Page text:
The late Fredric V. Grunfeld has left a substantial legacy with this deeply engaging life of Auguste Rodin. More than ten years in the making, Grunfeld’s biography rectifies many errors in previous biographies of Rodin and supplies much new information based on a study of more than fifteen hundred sources. It has been more than fifty years since the last biography of Rodin was published. The increasing sophistication of modern biography, especially its use of psychological studies, is evident in Grunfeld’s definitive work.
Although Grunfeld documents the many human lives that became intertwined with Rodin’s, his biography still gives the impression of a singular and often-isolated genius. There was really no precedent for Rodin’s sculpture, and while he was often hailed as an innovator in his lifetime, he was just as often condemned as a failure. Although Rodin suffered the insults of critics and sometimes admitted that the vilification of his work depressed him, he had enormous confidence in his work and let nothing stand in his way. In later life, he sorrowfully admitted his deep respect for his teacher and predecessor, Antoine-Louis Barye, also a solitary genius whose realistic sculptures of animals had Rodin’s profound respect. In retrospect, Rodin realized that he had absorbed much from Barye’s example but could have learned much more if he had not been put off by Barye’s laconic and aloof manner.
Grunfeld expertly shows that what Rodin admired in Barye he accomplished for himself. Rodin’s sculptures writhe with energy and passion. They are almost a direct translation from Rodin’s hands, which deeply kneaded the clay and sometimes the flesh of his models into startlingly erotic forms of his passion for life. Rodin never sought simply to copy his subjects; rather, his sculpture had to have a style and life of its own. Rodin’s personality and his subject’s personality had to fuse.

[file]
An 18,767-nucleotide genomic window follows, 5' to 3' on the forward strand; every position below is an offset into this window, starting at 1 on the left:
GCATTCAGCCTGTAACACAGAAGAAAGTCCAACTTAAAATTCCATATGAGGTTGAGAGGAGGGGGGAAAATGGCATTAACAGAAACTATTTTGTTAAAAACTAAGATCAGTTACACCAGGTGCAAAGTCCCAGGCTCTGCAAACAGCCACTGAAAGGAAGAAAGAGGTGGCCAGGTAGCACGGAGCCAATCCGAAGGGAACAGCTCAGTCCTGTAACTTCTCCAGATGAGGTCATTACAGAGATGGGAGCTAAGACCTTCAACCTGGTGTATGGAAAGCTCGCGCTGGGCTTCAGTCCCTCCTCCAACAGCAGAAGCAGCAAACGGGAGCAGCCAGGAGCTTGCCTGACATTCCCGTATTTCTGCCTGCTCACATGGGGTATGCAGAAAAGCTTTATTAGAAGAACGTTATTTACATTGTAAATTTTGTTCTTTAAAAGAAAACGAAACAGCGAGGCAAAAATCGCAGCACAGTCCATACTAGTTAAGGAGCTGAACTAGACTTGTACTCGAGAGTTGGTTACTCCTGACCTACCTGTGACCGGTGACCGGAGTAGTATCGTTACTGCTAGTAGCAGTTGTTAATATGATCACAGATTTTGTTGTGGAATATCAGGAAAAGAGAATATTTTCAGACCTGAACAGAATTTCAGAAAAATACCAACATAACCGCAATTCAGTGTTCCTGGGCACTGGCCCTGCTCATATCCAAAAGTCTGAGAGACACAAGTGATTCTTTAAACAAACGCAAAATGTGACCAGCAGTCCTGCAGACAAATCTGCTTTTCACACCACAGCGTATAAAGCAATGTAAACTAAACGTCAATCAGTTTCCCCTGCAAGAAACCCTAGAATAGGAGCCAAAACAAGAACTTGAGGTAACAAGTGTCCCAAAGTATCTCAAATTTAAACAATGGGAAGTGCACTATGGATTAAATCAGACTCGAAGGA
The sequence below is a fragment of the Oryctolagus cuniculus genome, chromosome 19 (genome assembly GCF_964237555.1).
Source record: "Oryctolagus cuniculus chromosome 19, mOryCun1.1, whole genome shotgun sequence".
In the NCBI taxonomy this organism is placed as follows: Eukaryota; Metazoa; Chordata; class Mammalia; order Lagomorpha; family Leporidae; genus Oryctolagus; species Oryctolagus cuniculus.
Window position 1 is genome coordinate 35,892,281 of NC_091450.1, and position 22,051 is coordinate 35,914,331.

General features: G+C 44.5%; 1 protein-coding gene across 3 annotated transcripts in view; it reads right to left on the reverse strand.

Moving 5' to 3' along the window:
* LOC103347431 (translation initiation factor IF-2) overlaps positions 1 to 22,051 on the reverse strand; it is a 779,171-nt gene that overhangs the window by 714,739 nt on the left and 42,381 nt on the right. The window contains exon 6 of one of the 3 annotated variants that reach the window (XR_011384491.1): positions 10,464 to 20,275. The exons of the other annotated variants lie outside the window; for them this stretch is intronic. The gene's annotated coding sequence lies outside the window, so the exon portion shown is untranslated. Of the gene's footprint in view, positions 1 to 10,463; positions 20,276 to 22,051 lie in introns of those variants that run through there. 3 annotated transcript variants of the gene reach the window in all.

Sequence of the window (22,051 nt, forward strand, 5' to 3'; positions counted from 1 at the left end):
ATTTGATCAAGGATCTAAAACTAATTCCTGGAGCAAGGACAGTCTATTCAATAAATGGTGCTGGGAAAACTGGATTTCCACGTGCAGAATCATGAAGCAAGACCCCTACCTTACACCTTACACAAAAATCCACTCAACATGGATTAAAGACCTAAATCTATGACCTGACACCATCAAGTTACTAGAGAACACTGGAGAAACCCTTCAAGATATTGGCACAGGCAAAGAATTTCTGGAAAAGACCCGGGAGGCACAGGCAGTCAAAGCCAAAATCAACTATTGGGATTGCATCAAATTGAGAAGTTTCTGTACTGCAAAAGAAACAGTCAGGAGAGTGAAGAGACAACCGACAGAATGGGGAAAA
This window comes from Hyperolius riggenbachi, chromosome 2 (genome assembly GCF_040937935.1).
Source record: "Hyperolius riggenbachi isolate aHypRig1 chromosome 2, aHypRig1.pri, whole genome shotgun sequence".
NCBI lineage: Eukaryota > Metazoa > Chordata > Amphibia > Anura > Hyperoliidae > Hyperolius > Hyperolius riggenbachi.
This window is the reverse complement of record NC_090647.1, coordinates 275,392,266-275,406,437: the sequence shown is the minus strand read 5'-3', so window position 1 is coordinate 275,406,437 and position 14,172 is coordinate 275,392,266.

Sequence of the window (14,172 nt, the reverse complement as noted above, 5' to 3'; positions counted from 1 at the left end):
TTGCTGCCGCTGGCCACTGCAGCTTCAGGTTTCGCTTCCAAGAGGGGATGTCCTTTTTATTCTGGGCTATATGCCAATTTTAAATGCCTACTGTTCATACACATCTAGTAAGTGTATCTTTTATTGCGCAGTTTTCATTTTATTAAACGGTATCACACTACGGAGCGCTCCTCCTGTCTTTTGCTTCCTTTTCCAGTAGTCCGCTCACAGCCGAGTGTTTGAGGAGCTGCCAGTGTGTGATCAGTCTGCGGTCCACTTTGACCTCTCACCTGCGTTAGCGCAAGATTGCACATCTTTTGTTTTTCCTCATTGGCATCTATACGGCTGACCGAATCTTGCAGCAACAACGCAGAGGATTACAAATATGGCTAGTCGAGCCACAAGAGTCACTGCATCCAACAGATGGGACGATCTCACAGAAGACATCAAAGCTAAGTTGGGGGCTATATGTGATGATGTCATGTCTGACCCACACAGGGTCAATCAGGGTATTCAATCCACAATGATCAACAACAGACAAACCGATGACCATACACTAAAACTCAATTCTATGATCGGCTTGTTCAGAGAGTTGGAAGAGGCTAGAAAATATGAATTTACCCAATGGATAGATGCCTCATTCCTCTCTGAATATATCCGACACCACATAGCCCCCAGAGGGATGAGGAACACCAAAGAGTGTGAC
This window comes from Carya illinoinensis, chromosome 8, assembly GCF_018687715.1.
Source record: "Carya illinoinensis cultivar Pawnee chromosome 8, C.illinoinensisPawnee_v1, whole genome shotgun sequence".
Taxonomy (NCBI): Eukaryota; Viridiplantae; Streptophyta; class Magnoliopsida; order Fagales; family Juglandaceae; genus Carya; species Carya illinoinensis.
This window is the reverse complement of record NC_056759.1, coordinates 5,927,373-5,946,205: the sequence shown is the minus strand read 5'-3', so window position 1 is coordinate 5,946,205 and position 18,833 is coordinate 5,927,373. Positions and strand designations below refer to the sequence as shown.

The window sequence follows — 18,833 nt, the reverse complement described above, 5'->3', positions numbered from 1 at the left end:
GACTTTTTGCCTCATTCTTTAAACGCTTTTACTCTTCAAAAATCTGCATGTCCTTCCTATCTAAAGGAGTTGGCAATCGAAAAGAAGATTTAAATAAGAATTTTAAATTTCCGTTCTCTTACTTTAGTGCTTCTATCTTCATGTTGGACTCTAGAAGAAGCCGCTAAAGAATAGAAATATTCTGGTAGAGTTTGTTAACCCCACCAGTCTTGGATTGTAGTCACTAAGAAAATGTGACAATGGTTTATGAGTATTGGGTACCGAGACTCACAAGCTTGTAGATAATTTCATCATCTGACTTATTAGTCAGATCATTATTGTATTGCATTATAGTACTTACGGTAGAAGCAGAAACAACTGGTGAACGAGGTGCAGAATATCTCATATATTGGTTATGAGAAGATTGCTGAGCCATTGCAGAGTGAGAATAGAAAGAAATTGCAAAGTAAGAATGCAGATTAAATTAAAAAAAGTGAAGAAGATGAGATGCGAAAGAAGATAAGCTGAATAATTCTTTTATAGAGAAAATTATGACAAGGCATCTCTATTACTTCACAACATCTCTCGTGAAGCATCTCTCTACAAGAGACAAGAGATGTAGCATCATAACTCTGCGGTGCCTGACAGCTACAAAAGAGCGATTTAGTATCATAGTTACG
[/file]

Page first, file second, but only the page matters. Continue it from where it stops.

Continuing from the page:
Beginning with Rose Beuret, Rodin found a number of female models who became the mistresses of both his life and his art. Attracted to the shapes of women’s bodies, Rodin made his passions an organic part of his work. Although he had almost nothing in common with Beuret, he kept her as his lifelong companion. As Grunfeld implies, Rodin was not above using women for his art; still, he was also a man of great humanity who realized that women like Rose Beuret had to be respected in their own right. Other women, such as Camille Claudel, were Rodin’s artistic peers. Rodin encouraged Claudel’s talent and made her his assistant and mistress, but he never doubted her originality. The formidable imposition of his imagination, however, unsettled her, and eventually her brother had her committed to a mental institution.
Similarly, the English artist Gwen John became obsessed with Rodin and distressed at the prospect of sharing him with many other women. In her case, however, she was able to leave him and to pursue an independent career, just as Claire de Choiseul took Rodin in hand and showed him how to market himself and raise the price of his commissions.
Grunfeld excels in many passages describing Rodin at work. The sculptor was a tireless worker who tossed off and destroyed countless versions of his work that were not quite right. Although he often worked on commission and against a deadline, Rodin would ignore the pressures of time and money and refuse to deliver a work until it suited him. One of the most notorious examples of Rodin’s delay in presenting commissioned work is his stupendous sculpture of Balzac. The writers’ association, La Société des gens de lettres, of which Balzac was once president, waited many years past the deadline for the presentation of the sculpture. Nothing would budge the artist—not public condemnations of his slowness or the threat of a lawsuit. Working like a biographer, Rodin had traveled to the sites where Balzac lived, scrutinized portraits, read correspondence, interviewed the writer’s friends, and even worn his clothes. Although he had produced and exhibited...
(The entire section is 1662 words.)